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Coordinates: 43°0′13″N 88°13′40″W / 43.00361°N 88.22778°W / 43.00361; -88.22778

Carroll University
Carroll University Logo
Motto Christo et Litteris (For Christ and Learning)
Established 1846
Type Private College
President Dr. Douglas N. Hastad
Staff 96
Students 3,292
Undergraduates 2,448 full-time, 569 part-time
Postgraduates 47 full-time, 228 part-time
Location Waukesha, Wisconsin, USA
Colors Orange and Blue          
Mascot Pioneer
Affiliations Presbyterian Church USA

Carroll University is a private liberal arts college affiliated with the Presbyterian church located in Waukesha in the U.S. state of Wisconsin. Carroll opened in 1846, two years before Wisconsin became a state. Before July 1, 2008, Carroll University was known as Carroll College.[1]



Carroll University claims to be the oldest college in Wisconsin, however this claim is also held by Beloit College.

Prairieville Academy, which eventually became Carroll College (and subsequently Carroll University), was founded in 1841 by Increase Lapham.[2] Three years later, in summer of 1844, the genesis for Beloit College came in the form of a group of New Englanders calling themselves "Friends of Education," who gathered to discuss the formation of a "frontier college."

The charter for Carroll – named for Charles Carroll of Carrollton, Maryland, a signer of the United States Declaration of Independence – was passed into law by the Wisconsin Territorial Legislation on January 31, 1846. Beloit's charter followed shortly on February 2, giving rise to Carroll's claim to be the oldest four-year institution in Wisconsin.

Beloit's claim is often phrased "the oldest college in the state in continuous operation," with a particular emphasis on the "continuous operation" aspect. During the 1860s, the American Civil War and financial difficulty caused Carroll to temporarily suspend operations, while Beloit has offered classes continuously since 1847.[3]

In 2009, Carroll was ranked 175th out of 600 by Forbes on their list of America's Best Colleges.[4]


Carroll University offers more than 60 areas of study at an undergraduate level and Master's degrees and certificates in selected subjects, as well as one clinical doctorate program in physical therapy. There are ninety-six full-time faculty members and approximately 3,325 students from 28 states and 27 countries.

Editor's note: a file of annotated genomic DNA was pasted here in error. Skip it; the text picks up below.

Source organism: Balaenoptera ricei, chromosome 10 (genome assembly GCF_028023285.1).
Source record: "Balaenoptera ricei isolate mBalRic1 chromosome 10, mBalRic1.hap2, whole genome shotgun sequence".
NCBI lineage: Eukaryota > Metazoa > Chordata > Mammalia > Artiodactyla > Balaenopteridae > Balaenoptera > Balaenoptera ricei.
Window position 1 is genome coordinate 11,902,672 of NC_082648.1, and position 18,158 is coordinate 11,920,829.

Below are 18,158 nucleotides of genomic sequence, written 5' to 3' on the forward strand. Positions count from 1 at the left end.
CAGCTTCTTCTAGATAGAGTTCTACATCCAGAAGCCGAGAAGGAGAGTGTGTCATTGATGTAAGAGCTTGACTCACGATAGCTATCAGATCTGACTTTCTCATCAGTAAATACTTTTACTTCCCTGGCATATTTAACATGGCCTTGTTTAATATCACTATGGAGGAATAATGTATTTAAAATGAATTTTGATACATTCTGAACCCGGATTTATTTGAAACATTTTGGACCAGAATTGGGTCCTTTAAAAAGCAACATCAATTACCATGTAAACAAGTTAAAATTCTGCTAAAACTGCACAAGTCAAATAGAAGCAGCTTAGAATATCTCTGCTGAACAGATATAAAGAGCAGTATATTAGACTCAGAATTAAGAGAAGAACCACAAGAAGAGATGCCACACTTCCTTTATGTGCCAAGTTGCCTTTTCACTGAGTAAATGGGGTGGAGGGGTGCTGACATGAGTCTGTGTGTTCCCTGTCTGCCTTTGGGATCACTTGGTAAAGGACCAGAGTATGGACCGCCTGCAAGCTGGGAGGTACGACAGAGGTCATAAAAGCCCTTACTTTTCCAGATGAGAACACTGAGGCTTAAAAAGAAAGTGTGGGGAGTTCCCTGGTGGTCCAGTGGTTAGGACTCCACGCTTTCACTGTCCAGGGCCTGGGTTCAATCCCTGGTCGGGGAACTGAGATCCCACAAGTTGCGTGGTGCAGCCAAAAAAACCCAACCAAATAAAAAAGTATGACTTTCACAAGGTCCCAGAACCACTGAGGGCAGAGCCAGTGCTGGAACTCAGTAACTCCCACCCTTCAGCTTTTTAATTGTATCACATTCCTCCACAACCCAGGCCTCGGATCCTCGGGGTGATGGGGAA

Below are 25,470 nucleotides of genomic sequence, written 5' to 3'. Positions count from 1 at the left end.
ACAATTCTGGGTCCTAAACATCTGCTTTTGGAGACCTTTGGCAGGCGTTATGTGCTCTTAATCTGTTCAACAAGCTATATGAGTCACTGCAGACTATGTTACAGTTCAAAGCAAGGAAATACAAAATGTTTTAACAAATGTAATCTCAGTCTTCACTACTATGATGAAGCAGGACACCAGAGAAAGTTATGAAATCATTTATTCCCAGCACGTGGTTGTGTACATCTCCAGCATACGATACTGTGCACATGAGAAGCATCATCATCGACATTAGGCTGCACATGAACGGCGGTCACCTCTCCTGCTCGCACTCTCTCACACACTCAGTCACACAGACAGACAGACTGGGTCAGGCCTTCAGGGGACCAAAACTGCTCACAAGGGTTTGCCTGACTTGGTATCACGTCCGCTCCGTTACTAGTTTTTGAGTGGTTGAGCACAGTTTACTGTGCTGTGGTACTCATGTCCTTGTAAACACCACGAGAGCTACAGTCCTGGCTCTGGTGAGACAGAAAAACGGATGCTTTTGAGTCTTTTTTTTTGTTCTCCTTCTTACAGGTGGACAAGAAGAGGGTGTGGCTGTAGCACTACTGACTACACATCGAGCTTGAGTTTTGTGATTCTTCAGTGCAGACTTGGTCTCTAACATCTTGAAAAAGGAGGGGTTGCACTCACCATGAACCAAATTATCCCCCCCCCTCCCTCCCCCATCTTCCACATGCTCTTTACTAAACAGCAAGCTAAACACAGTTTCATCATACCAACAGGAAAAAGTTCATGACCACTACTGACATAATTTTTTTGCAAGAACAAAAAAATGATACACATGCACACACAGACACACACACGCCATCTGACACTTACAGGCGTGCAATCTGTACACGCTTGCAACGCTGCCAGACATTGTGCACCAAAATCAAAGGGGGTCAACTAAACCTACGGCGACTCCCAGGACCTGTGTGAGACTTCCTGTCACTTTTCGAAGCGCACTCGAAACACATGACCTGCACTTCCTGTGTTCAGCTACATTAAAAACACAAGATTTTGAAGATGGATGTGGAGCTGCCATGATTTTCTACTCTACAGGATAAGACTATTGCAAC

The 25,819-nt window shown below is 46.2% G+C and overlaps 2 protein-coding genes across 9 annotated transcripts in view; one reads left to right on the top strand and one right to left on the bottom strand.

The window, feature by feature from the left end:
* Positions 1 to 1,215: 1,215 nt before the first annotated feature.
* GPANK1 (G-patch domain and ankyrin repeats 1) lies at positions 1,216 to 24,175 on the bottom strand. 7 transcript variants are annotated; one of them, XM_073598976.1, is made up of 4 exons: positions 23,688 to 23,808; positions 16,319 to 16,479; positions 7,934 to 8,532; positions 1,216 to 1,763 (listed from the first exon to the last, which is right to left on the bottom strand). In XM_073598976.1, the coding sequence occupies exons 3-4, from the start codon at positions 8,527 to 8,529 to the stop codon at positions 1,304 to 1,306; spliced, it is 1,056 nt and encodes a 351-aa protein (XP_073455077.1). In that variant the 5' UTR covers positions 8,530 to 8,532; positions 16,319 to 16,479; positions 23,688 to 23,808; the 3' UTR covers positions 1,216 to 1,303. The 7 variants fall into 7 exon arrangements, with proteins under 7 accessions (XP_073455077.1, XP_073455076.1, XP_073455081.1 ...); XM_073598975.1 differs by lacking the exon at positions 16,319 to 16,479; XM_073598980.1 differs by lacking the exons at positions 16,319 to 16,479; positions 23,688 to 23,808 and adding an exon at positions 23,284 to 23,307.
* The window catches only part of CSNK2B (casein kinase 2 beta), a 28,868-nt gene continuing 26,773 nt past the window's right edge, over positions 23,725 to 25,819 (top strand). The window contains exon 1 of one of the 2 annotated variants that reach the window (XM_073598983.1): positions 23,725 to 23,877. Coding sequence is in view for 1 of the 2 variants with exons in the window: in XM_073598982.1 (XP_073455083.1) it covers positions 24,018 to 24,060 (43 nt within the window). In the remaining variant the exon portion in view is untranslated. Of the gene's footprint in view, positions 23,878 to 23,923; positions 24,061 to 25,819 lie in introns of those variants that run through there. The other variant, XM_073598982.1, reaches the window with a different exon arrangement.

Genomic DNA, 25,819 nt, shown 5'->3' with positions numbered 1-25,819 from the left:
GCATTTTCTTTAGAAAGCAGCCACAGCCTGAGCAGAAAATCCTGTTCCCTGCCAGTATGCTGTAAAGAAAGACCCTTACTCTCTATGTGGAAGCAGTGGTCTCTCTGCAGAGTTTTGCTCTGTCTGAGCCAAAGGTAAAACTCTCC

The school provides housing in six residence halls, six apartment buildings, and two houses.


Vincent P. Batha, head football coach 1931

The school's athletic teams participate in the NCAA Division III Midwest Conference and compete in 10 men's and 10 women's sports.[5] Carroll University was a member of the College Conference of Illinois and Wisconsin from 1955 to 1992.

A notable event in American football history occurred at Carroll on September 5, 1906, when Saint Louis University player Bradbury Robinson, coached by Eddie Cochems, threw the first legal forward pass in football history.

In 2006, both the men's and women's basketball teams qualified for the NCAA Division III tournament for the first time in school history. The women won the Midwest Conference tournament and received the automatic bid, while the men's team received an "at-large" bid. Both were eliminated in the first round of play.

In 2007, both teams again qualified for the tournament. The Pioneers endured a long road to win the Midwest Conference tournament, including freak power outages that forced the championship game to be delayed and moved twice (first to Monmouth College, then to nearby Knox College). Upon reaching the NCAA tournament, they defeated 7th-ranked Augustana College in the first round of play, and 5th-ranked University of St. Thomas, to advance to the "Sweet Sixteen" sectional level. The women received an at-large bid to the tournament, defeating Illinois Wesleyan University in the first round, but losing in the second round of play to 25th-ranked Luther College.


Notable alumni


  1. ^ JS Online: Carroll change approved
  2. ^ Barquist, Barbara; Barquist, David (1987). "The Beginning". in Haley, Leroy. The Summit of Oconomowoc: 150 Years of Summit Town. Summit History Group. p. 9.  
  3. ^ Langill, Ellen. Carroll College: The First Century 1846-1946. Waukesha: Caroll College Press.  
  4. ^
  5. ^ Carroll University :: News & Events :: College News
  6. ^

External links



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